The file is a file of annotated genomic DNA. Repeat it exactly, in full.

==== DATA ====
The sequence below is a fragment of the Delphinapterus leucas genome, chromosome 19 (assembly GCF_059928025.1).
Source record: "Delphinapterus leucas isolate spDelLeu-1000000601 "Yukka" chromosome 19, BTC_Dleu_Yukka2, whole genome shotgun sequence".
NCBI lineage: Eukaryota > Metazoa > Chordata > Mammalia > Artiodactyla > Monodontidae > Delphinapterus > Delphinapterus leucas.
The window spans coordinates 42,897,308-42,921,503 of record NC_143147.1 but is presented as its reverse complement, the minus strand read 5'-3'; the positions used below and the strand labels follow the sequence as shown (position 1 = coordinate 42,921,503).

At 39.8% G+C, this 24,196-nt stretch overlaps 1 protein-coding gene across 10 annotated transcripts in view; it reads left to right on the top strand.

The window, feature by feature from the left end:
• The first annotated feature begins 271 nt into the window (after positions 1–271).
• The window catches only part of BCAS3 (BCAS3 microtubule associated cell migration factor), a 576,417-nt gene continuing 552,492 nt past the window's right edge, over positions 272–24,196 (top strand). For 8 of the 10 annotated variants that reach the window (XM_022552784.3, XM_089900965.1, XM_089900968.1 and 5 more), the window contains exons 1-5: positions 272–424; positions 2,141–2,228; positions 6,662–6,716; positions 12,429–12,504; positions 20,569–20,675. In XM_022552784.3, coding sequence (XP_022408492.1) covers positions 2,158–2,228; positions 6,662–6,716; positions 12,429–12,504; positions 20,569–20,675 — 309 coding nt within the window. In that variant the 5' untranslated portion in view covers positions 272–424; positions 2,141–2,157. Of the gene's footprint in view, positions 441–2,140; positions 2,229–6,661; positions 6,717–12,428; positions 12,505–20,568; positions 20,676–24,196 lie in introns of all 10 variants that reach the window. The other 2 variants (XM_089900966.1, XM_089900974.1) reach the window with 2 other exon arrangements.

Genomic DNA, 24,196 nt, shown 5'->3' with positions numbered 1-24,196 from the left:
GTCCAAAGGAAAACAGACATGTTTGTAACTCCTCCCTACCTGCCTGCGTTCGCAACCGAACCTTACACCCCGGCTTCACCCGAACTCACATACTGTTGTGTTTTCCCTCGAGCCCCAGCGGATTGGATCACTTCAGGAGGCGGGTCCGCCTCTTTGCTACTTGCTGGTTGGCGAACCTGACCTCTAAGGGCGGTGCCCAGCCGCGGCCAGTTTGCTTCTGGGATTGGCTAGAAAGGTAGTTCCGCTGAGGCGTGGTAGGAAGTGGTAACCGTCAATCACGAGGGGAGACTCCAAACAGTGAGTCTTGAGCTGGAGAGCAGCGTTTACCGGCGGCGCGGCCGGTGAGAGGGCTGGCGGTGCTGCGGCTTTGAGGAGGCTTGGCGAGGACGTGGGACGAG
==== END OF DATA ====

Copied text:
The sequence below is a fragment of the Delphinapterus leucas genome, chromosome 19 (assembly GCF_059928025.1).
Source record: "Delphinapterus leucas isolate spDelLeu-1000000601 "Yukka" chromosome 19, BTC_Dleu_Yukka2, whole genome shotgun sequence".
NCBI lineage: Eukaryota > Metazoa > Chordata > Mammalia > Artiodactyla > Monodontidae > Delphinapterus > Delphinapterus leucas.
The window spans coordinates 42,897,308-42,921,503 of record NC_143147.1 but is presented as its reverse complement, the minus strand read 5'-3'; the positions used below and the strand labels follow the sequence as shown (position 1 = coordinate 42,921,503).

At 39.8% G+C, this 24,196-nt stretch overlaps 1 protein-coding gene across 10 annotated transcripts in view; it reads left to right on the top strand.

The window, feature by feature from the left end:
• The first annotated feature begins 271 nt into the window (after positions 1–271).
• The window catches only part of BCAS3 (BCAS3 microtubule associated cell migration factor), a 576,417-nt gene continuing 552,492 nt past the window's right edge, over positions 272–24,196 (top strand). For 8 of the 10 annotated variants that reach the window (XM_022552784.3, XM_089900965.1, XM_089900968.1 and 5 more), the window contains exons 1-5: positions 272–424; positions 2,141–2,228; positions 6,662–6,716; positions 12,429–12,504; positions 20,569–20,675. In XM_022552784.3, coding sequence (XP_022408492.1) covers positions 2,158–2,228; positions 6,662–6,716; positions 12,429–12,504; positions 20,569–20,675 — 309 coding nt within the window. In that variant the 5' untranslated portion in view covers positions 272–424; positions 2,141–2,157. Of the gene's footprint in view, positions 441–2,140; positions 2,229–6,661; positions 6,717–12,428; positions 12,505–20,568; positions 20,676–24,196 lie in introns of all 10 variants that reach the window. The other 2 variants (XM_089900966.1, XM_089900974.1) reach the window with 2 other exon arrangements.

Genomic DNA, 24,196 nt, shown 5'->3' with positions numbered 1-24,196 from the left:
GTCCAAAGGAAAACAGACATGTTTGTAACTCCTCCCTACCTGCCTGCGTTCGCAACCGAACCTTACACCCCGGCTTCACCCGAACTCACATACTGTTGTGTTTTCCCTCGAGCCCCAGCGGATTGGATCACTTCAGGAGGCGGGTCCGCCTCTTTGCTACTTGCTGGTTGGCGAACCTGACCTCTAAGGGCGGTGCCCAGCCGCGGCCAGTTTGCTTCTGGGATTGGCTAGAAAGGTAGTTCCGCTGAGGCGTGGTAGGAAGTGGTAACCGTCAATCACGAGGGGAGACTCCAAACAGTGAGTCTTGAGCTGGAGAGCAGCGTTTACCGGCGGCGCGGCCGGTGAGAGGGCTGGCGGTGCTGCGGCTTTGAGGAGGCTTGGCGAGGACGTGGGACGAG